Cap

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Cap

An upper limit on the interest rate on a floating-rate note (FRN) or an adjustable-rate mortgage (ARM). Also, an OTC derivatives contract consisting of a series of European interest rate call options; used to protect an issuer of floating-rate debt from interest rate increases. Each individual call option within the cap is called a caplet. Opposite of a floor.

Cap

1. Informal for market capitalization.

2. In a floating-rate note or an adjustable-rate mortgage (ARM), the highest possible interest rate. For example, if one has an adjustable-rate mortgage on a house, the interest rate fluctuates periodically. However, if the homeowner has a cap on the interest rate, there is a guarantee that it will never rise above a certain percent, no matter what the ARM formula would otherwise dictate. A cap is designed to protect the person or company making the interest payments. See also: Floor, Collar.

cap

1. An upper limit on the interest rate to be paid on a floating-rate note.

Cap.

A cap is a ceiling, or the highest level to which something can go.

For example, an interest rate cap limits the amount by which an interest rate can be increased over a specific period of time. A typical cap on an adjustable rate mortgage (ARM) limits interest rate increases to two percentage points annually and six percentage points over the term of the loan.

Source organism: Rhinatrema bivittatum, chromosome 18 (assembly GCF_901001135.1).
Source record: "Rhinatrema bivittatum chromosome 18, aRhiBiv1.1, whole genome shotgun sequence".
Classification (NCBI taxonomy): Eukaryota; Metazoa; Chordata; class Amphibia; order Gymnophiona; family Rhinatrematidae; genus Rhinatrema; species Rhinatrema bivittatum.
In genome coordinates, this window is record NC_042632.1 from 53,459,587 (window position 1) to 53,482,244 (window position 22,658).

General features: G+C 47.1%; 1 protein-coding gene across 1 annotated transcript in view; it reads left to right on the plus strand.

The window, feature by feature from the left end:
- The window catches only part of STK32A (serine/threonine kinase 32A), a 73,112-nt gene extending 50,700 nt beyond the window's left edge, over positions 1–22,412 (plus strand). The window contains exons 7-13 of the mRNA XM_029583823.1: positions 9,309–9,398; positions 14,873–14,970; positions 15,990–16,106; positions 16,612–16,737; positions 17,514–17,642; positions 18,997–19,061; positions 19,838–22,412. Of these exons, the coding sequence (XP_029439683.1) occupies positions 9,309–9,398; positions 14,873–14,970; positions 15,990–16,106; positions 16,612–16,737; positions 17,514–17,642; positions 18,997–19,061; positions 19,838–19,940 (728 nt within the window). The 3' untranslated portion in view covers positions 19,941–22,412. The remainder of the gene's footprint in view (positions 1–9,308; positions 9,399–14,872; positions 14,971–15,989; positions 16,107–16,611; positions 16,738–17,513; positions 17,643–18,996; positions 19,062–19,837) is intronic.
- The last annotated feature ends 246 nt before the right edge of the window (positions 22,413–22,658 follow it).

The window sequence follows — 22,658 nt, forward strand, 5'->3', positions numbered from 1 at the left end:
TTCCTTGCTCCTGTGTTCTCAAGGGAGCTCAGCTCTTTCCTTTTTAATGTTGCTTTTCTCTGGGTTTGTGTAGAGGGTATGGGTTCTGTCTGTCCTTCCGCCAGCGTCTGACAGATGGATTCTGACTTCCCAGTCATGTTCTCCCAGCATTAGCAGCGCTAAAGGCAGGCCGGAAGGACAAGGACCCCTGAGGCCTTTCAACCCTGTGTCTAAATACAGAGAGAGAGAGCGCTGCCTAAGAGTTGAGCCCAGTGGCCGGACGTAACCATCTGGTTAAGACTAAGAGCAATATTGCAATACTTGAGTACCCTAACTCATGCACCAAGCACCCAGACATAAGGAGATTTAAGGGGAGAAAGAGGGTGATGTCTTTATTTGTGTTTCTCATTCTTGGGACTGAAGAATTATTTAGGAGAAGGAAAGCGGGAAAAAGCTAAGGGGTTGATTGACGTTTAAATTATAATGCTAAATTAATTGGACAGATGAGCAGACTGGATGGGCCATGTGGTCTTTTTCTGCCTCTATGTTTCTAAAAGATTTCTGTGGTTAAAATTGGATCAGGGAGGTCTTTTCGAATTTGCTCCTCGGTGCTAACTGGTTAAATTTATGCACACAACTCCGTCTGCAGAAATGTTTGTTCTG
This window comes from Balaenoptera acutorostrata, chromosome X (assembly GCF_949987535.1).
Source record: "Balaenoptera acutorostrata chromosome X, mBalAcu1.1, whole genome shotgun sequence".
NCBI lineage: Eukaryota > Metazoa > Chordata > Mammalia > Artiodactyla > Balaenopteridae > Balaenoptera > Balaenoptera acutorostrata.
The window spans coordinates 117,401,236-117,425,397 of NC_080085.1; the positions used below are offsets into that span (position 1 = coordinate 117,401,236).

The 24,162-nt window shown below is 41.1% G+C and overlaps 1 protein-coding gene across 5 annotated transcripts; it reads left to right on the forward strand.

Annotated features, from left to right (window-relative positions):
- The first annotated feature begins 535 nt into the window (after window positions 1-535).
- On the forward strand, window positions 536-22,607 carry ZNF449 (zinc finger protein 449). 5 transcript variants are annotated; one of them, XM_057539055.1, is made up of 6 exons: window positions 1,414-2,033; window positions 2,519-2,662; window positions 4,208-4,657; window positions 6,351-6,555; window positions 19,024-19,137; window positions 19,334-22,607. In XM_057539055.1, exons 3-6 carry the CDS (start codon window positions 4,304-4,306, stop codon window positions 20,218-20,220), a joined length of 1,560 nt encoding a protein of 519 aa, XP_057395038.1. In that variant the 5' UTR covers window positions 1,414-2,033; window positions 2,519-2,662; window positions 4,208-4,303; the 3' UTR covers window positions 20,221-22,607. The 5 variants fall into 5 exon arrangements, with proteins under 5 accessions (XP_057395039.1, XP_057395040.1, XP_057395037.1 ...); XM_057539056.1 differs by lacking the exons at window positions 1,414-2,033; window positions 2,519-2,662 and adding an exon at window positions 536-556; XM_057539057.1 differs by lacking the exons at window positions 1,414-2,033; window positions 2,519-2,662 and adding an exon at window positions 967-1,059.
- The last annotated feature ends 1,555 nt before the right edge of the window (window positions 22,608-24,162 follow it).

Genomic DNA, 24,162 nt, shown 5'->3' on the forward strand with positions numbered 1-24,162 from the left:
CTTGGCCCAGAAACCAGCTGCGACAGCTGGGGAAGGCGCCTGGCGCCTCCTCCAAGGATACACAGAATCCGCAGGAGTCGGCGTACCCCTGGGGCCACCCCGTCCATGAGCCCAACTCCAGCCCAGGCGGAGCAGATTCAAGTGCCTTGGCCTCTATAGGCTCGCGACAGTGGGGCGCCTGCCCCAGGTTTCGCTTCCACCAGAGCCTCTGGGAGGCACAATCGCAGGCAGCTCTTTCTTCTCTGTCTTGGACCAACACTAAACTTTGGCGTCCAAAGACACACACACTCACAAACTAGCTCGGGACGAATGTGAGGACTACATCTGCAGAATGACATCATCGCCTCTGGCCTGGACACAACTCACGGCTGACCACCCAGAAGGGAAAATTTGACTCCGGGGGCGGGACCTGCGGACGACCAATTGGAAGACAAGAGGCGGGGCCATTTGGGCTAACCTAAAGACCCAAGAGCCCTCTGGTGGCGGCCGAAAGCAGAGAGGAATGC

In a different example, the cap on your annual contribution to an individual retirement account (IRA) is $4,000 for 2006 and 2007 and $5,000 in 2008, provided you have earned at least that much. If you're 50 or older, you can make an additional catch-up contribution of $1,000 each year.

CAP

see COMMON AGRICULTURAL POLICY.

cap

A ceiling on the adjustments that can be made in the payments or interest rate of an adjustable-rate loan.

Cap

Same as Float-Down.

References in classic literature ?
He capped her reproof with wonderment that a woman of her age could have stood in Kingsway looking at the traffic until she forgot.
The joyousness of their voices drew the others in the house upstairs, where for more than an hour my mother was the centre of a merry party and so clear of mental eye that they, who were at first cautious, abandoned themselves to the sport, and whatever they said, by way of humorous rally, she instantly capped as of old, turning their darts against themselves until in self-defence they were three to one, and the three hard pressed.
At either side of its great entrance stood rows of tall pillars, each capped by a huge, grotesque bird carved from the solid rock of the monoliths.